In the first embodiment, the interruption of a transmission path is performed manually, and in the second embodiment, it is performed electrically.
FIG. 1 shows an overall schematic construction of a multiplex transmission apparatus for vehicles of the first embodiment. Numeral 1 denotes a multiplex transmission path composed of twisted pair lines, which is in the form of a loop. To the multiplex transmission path 1 are connected a multiplex node A for sending and receiving information via the transmission path 1 for controlling an air conditioner carried in a car, a multiplex node B for sending and receiving information relating to various types of switches or the like of this air conditioner via the transmission path 1, and a multiplex node C for sending and receiving information relating to various types of switches related to the steering or the like of a car via the transmission path 1. These three nodes (A, B and C) are ordinary communication nodes and have only slave functions from the viewpoint of failure diagnosis with respect to a node JB, which will be described later. The number "three" of the ordinary nodes described above serves merely as an example, and more nodes may be connected to the path 1.
In FIG. 1, the node JB is a supervisory node which has a master position over the above three nodes A to C for detecting failures of these three nodes and a disconnection of the transmission path 1. This supervisory node JB is a master in view of the fact that it sends out a diagnostic frame to all the normal nodes, and receives response signals from the normal nodes during failure diagnosis. However, from the viewpoint of the fact that it is connected to the transmission path 1 at all times, other functions can be assigned to the supervisory node JB during ordinary operation. Therefore, the supervisory node JB should have a communication function in the same way as the other ordinary nodes. The supervisory node JB is connected to the transmission path between the two multiplex nodes A and C in the transmission path 1.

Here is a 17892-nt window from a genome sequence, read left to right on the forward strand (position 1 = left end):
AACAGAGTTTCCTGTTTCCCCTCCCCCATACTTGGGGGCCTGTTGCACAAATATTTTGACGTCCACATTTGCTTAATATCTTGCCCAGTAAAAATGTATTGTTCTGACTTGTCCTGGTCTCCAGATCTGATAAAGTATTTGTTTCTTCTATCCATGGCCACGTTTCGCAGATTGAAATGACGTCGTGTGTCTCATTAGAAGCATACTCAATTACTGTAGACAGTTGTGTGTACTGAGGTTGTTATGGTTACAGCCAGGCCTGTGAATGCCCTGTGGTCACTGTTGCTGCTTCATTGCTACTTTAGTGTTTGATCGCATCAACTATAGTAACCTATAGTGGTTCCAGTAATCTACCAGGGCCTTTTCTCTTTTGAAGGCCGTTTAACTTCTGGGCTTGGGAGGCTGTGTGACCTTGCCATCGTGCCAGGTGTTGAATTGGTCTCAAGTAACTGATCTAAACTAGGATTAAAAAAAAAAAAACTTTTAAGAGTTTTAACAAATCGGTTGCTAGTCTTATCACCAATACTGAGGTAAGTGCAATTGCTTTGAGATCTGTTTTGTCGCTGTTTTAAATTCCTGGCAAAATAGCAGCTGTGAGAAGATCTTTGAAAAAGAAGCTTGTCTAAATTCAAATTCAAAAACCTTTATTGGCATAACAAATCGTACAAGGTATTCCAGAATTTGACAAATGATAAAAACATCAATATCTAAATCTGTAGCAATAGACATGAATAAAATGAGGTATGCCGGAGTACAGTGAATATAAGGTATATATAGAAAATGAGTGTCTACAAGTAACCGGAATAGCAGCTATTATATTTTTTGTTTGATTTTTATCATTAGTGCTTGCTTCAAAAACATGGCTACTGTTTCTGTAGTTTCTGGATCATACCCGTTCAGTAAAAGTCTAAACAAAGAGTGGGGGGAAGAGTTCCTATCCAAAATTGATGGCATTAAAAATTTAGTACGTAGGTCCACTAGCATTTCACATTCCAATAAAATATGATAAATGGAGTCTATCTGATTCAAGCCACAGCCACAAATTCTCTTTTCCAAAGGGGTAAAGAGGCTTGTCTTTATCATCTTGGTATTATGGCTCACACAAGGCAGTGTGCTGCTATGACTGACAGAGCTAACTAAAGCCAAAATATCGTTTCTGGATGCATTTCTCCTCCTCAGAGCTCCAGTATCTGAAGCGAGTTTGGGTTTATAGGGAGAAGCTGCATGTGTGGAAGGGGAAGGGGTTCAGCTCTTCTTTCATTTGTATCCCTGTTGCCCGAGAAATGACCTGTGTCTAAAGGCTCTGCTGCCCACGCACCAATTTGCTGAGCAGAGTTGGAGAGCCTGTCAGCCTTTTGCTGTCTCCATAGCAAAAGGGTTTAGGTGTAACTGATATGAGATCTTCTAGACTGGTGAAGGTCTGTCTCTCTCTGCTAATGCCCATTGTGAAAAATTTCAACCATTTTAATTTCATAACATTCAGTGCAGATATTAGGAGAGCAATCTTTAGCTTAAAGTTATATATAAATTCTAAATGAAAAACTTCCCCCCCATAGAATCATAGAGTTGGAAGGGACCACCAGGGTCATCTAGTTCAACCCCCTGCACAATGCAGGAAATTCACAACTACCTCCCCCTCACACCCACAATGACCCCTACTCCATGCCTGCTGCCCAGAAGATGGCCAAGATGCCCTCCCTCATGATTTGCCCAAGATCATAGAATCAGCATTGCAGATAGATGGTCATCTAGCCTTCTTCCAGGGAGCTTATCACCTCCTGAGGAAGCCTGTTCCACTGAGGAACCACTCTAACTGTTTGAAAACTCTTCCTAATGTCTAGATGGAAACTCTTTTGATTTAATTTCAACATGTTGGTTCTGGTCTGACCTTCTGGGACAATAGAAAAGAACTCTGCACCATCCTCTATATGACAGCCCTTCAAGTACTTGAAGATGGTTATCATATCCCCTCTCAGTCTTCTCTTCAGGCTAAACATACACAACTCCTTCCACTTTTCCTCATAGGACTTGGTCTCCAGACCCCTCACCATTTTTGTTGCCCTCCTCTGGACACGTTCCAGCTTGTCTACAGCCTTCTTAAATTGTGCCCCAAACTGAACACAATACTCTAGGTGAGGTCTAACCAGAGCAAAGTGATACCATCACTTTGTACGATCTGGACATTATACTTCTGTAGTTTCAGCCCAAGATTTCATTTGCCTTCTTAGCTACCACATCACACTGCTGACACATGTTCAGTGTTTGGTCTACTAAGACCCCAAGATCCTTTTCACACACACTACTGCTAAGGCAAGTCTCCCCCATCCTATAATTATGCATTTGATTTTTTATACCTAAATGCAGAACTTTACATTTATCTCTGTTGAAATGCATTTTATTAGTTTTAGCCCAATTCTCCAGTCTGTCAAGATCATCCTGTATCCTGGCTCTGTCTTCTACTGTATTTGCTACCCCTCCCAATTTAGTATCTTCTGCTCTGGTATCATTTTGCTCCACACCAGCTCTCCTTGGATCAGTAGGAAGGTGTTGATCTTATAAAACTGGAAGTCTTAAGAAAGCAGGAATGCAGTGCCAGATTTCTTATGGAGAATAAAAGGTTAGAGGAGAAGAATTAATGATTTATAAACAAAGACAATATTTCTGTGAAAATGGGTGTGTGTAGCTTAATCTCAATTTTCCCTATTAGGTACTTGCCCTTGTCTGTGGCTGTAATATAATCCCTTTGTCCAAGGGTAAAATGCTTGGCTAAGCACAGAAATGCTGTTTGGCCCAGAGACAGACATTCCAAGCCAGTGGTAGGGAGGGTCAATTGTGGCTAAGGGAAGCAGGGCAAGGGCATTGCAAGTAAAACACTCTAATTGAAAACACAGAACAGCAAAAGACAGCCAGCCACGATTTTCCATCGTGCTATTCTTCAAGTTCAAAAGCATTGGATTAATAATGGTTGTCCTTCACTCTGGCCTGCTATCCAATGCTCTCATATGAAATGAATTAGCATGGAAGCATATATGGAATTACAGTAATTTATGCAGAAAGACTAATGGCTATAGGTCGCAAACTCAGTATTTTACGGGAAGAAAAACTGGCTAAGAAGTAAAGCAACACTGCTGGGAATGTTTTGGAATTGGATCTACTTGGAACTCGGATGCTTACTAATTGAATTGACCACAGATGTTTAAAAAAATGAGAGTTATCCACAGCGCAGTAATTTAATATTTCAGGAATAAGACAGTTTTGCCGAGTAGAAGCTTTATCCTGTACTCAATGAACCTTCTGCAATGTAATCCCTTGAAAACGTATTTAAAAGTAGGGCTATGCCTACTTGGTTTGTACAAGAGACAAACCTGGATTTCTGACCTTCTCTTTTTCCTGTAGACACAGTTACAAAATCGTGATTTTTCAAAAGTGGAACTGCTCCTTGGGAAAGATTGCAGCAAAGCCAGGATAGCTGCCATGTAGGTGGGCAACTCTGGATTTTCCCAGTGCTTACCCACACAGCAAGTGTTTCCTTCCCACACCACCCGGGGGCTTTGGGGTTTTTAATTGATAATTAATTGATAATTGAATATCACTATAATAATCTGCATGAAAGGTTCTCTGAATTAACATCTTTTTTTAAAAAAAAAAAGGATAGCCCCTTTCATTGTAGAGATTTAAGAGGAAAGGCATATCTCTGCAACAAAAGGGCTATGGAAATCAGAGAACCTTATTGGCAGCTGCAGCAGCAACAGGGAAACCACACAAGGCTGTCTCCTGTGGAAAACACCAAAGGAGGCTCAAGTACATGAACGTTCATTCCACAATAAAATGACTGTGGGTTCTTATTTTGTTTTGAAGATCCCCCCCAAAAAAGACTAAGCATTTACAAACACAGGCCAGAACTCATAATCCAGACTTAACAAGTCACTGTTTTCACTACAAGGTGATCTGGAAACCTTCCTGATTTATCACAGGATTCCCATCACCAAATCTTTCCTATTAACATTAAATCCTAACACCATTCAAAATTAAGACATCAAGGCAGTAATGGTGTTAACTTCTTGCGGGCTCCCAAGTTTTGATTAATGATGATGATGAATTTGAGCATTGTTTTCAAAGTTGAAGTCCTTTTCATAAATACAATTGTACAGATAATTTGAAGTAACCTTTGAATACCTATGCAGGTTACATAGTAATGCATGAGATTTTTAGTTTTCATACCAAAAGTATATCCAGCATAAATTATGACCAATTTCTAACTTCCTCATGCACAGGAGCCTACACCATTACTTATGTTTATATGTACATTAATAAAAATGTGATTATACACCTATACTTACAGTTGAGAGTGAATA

The ordinary communication nodes have their respective CPUs. The CPUs perform the communication controls for their nodes and control switches, solenoids, etc. assigned to their nodes. The supervisory node JB has a role of supplying a power supply (12 V) to the other nodes A, B and C, and a function of performing the diagnosis operation. A voltage regulator 14 converts the twelve volts supplied from a battery 15 to two voltage types, IG and ACC voltages of twelve volts each. These voltages are generated in correspondence to the position of an engine key (not shown), and are supplied to the nodes A, B, and C. The voltages generate also a voltage Vcc used in a CPU 12, a memory 13, and a CRT controller 16, etc. in the supervisory node JB. The CPU 12 performs diagnosis control in accordance with the control procedure to be described later. In the memory 13 are stored this diagnosis program and the comparison data (See Table 2) to be used during this diagnosis. A CRT display device 18, which is a user interface for displaying messages necessary for diagnosis and the results of the diagnosis, is controlled by the CRT controller 16.
A maintenance switch 17 is a normally closed type switch for activating the execution of a diagnosis program. When this switch is opened, for instance, by a service technician or others, a signal of "1" MT is input to the CPU 12.